Well the Constitution vests the entire power of the Executive into the President and Vice-President, and they two alone run it.
Now of course, not even the people who founded the US thought two people could run the entire country, which is where Article 2 Section 2 comes into play. However, there is a stipulation. The President, if he or she wants to "delegate" a part of their executive power, they must do so with consent of Congress. The President just can't say, "Oh this person is going to be responsible for X, Y, and Z." Congress has to approve that handing of power over to someone.
Now I'm going to skip a whole lot of other stuff in the Executive branch like commissions and groups and "defer" actions and what-not. But those exist as well and have other rules and are established via a whole slew of different means. They all play vital roles in the grand scheme of things and you should remember that me skipping all of that, makes this a gross simplification. I know hate to simplify, but it's a lot and I'll just have to take the hits I'm sure I'll get like "Oh you forgot!". So just going to apologize for such a bastard version ahead of time here.
So anyway, these departments, the President gets to say when he needs one and Congress whips up a law establishing the official transfer of that specific power to such and such department (at least that's the extremely simplified version of that). Each department has a senior officer who is appointed by the President and confirmed by the Senate, that's the Cabinet member (there also a whole lot of other ones within each department that have to get confirmed, I'm skipping them but they exist as well). That guy or gal gets to call the shots in the department on how that department is to carry out their function. The people the senior staff hires are Federal employees and do not require confirmation. Federal employees can be fired by the senior staff. However, Congress has passed laws about Federal employees and set up rules for when they can and cannot be fired.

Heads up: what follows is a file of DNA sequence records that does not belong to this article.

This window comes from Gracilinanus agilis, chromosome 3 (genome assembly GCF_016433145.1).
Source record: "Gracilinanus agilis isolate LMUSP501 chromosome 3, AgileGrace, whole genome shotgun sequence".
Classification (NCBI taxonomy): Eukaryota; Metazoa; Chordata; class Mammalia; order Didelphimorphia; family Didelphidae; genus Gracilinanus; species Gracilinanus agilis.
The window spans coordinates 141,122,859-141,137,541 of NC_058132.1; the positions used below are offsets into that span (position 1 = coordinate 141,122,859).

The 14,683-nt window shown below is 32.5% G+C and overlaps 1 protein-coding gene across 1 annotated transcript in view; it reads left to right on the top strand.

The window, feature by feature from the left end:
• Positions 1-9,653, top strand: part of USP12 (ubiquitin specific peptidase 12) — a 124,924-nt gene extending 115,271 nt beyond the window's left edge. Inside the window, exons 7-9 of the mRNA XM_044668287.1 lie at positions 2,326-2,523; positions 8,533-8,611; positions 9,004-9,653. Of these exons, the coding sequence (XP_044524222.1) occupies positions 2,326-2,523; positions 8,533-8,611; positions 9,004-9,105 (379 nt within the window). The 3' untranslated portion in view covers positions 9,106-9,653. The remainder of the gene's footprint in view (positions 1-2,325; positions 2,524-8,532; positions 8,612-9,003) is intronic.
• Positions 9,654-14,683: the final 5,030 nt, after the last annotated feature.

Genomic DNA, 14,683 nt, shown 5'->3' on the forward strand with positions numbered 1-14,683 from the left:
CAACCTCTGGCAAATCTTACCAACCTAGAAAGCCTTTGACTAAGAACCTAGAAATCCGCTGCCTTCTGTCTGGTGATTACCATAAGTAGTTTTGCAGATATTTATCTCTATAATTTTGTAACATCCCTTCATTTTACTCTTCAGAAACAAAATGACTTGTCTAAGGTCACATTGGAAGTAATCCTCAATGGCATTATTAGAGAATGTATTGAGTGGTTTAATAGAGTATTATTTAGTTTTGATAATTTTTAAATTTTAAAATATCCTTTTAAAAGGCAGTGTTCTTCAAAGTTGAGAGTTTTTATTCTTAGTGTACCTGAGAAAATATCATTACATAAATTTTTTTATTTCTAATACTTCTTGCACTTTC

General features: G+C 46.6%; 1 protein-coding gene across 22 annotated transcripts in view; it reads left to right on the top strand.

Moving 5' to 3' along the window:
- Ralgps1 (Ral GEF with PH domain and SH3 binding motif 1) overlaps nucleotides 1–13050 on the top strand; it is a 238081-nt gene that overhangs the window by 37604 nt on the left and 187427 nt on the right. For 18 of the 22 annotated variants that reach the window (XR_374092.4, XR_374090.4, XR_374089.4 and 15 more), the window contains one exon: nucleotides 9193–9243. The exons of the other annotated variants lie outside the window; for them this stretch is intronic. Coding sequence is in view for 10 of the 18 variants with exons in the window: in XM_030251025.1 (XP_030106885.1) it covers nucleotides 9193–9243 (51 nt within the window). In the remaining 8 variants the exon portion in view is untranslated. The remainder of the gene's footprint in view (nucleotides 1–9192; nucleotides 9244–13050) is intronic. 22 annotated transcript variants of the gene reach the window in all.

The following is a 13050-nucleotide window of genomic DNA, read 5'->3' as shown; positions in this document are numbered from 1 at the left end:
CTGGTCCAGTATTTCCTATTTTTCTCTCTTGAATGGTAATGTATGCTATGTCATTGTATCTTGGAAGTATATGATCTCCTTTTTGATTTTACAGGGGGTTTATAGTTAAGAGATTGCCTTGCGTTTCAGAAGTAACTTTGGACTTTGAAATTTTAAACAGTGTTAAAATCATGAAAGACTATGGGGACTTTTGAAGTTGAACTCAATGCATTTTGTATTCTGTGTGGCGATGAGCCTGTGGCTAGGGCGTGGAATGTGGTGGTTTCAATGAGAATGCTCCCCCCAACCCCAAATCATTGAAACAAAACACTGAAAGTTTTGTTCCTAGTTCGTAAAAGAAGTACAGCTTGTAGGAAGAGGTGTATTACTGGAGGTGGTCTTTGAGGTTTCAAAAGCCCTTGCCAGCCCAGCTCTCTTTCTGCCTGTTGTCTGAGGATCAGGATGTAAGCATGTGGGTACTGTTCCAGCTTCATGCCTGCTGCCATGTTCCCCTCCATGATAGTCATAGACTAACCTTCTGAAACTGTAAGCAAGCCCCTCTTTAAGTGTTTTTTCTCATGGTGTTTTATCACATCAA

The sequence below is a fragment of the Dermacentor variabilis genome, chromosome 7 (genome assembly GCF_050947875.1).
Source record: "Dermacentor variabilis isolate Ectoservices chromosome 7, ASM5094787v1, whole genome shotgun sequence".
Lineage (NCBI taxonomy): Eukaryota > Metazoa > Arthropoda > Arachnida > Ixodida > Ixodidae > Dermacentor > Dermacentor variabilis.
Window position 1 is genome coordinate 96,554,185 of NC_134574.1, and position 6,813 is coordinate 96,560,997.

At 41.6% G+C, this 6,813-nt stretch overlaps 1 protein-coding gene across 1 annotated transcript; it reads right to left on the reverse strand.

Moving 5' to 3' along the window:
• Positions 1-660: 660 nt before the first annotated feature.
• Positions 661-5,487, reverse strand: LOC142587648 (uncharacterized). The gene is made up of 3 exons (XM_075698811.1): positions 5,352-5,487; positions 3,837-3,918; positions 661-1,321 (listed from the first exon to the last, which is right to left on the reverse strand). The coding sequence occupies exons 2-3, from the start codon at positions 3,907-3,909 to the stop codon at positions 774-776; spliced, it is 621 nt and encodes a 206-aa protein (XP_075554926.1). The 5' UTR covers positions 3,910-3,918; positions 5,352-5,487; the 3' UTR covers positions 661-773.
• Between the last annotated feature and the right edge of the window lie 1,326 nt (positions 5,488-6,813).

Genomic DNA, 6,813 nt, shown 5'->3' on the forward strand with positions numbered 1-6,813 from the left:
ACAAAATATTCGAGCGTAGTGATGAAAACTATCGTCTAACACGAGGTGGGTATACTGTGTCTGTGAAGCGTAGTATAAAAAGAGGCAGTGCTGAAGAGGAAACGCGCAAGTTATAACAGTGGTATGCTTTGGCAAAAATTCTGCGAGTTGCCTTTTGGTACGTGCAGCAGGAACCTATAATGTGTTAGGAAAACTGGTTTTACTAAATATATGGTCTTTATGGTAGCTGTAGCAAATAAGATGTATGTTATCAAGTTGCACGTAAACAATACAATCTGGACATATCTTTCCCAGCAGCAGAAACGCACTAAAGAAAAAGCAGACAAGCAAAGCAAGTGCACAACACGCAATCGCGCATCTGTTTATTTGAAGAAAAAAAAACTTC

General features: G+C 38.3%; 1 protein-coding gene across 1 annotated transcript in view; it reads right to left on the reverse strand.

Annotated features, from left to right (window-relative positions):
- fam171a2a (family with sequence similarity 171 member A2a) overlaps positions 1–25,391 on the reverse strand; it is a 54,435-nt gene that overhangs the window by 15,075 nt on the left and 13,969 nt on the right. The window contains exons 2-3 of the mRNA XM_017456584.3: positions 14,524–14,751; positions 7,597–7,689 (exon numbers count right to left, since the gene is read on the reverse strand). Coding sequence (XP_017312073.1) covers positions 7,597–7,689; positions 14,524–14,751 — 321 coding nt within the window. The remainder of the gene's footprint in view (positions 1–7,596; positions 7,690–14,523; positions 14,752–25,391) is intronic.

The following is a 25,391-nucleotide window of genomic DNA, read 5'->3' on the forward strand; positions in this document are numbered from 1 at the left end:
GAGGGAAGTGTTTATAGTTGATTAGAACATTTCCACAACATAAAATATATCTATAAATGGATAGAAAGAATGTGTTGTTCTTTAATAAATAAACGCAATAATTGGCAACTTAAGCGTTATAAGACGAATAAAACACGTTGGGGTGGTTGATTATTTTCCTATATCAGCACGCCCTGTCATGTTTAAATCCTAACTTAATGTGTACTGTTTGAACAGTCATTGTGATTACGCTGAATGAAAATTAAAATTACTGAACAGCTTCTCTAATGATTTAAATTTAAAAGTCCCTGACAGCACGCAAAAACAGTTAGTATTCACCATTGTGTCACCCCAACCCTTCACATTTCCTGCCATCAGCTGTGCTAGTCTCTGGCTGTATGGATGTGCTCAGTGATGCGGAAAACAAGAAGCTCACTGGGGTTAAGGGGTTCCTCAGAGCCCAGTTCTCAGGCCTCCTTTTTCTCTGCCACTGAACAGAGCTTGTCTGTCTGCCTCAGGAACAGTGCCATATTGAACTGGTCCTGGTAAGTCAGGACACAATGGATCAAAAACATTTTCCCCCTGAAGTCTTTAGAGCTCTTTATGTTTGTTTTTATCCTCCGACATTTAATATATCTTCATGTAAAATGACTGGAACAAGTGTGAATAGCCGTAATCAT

Without getting too detailed, it boils down to you can only fire a Federal employee for "good reason". Now some would cite unions elbowing their grubby noses into the mix for that, some would cite holy whistleblowers and how they saved us for that, the real story is that it's a mix of all of the above really and makes for great history classes. Now what is "good reason" in some cases is pretty clear, you can't fire someone for exposing theft or corruption, in a lot of other cases it's less clear and requires a judge to step in, cue the Judicial branch. What Trump wants to do is remove some protections that Congress has given Federal employees. Now no one knows which specific rules Trump will target but it was made clear that he wants to "open up" the firing process to be a bit more liberal than it currently is. And based on the flavor of Congress/President mix that you have, those rules have changed a lot. Typically when Congress and the President are the same flavor you get the most changing in rules.
What I think is interesting (some might say horrifying) is the proposal to fire people whose ideology doesn't match with the current administration. Now Trump hasn't said that exactly, but handing out questionnaires like the one talked about isn't building a lot of confidence. Typically, a department wants to rely on their staff to make informed decisions (which in theory is why some higher up employees in the Federal government but not the senior staff can go tell the President to get bent [key words here "in theory"]), have those bubble up to the senior staff, and then have the senior staff pass those on to either rule making or the Presidential consideration. If someone is in the department who doesn't agree with the majority ideology, typically their ideas just don't get "bubbled" upwards. Firing people because their ideology doesn't match up is just setting a department up for revolving door syndrome. Additionally, not having good professionals in your department typically means that the business sector will overtake the government on leading the way. This was long a criticism for technology and (personal opinion here, insert grain of salt) I still think the Government is still behind the ball on technology. So if you get rid of the real professionals from your department, it doesn't mean that suddenly the Government will get it's way, it just means that the private sector will soon be calling the shots instead of the public sector.
Anyway, I find it all amusing. If anything it'll be interesting wordmsithing to be soon had.